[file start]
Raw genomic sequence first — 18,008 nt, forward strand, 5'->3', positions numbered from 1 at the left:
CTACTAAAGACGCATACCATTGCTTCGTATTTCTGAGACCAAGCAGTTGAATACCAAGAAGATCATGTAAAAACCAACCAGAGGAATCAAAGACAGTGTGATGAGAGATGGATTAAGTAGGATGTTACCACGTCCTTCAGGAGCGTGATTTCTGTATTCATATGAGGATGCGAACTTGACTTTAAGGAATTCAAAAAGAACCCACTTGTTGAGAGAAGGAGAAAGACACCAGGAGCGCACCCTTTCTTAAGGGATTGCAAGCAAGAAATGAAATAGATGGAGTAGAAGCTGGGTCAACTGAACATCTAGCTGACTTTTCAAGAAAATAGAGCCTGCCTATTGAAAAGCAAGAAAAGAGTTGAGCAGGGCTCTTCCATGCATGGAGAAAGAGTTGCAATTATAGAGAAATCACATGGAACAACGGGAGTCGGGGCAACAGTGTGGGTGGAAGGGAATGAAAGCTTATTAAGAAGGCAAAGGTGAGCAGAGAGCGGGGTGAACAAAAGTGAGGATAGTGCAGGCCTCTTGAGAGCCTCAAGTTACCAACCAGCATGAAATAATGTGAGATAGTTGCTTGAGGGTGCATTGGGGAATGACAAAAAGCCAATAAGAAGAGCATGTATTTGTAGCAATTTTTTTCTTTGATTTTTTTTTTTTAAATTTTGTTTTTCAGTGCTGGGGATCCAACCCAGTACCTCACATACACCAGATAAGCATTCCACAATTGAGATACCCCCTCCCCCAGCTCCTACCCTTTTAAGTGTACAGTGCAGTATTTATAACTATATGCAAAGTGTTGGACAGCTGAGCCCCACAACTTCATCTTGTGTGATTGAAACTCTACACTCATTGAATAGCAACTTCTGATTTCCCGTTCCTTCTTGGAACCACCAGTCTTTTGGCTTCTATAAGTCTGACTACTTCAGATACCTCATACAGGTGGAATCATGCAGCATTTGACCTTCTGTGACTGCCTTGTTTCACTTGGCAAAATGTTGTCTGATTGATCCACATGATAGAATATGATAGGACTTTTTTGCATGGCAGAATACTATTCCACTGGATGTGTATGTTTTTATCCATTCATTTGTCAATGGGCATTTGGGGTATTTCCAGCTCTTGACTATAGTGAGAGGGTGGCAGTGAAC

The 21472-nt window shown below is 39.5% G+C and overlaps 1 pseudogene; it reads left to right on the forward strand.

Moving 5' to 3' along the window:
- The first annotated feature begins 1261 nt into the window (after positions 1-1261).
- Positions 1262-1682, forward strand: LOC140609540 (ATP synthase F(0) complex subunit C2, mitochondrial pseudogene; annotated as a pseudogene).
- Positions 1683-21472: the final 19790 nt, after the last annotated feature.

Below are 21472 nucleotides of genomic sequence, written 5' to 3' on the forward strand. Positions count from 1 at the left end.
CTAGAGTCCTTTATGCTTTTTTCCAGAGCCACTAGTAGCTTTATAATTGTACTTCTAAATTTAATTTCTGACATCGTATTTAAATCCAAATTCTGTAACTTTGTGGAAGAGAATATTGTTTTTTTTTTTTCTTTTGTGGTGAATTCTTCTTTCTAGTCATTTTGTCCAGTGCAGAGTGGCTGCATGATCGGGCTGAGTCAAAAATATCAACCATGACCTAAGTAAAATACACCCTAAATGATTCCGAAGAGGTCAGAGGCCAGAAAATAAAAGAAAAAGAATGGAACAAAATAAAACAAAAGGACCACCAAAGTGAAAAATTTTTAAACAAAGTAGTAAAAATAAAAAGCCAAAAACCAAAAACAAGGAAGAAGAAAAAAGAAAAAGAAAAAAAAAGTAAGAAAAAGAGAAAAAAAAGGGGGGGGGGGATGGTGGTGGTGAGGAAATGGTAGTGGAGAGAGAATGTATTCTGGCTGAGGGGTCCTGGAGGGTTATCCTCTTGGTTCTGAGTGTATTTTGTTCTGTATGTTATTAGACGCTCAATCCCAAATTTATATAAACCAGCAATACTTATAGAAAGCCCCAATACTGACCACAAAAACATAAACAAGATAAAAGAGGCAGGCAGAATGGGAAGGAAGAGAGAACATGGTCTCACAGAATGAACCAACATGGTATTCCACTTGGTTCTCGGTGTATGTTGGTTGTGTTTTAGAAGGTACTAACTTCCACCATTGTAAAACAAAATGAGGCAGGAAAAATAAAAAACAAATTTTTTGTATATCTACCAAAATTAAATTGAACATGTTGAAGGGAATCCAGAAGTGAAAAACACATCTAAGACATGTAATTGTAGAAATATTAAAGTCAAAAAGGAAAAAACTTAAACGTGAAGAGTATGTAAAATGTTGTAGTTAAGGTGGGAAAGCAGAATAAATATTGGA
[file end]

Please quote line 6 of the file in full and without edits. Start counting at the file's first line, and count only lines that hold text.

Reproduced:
- Positions 1262-1682, forward strand: LOC140609540 (ATP synthase F(0) complex subunit C2, mitochondrial pseudogene; annotated as a pseudogene).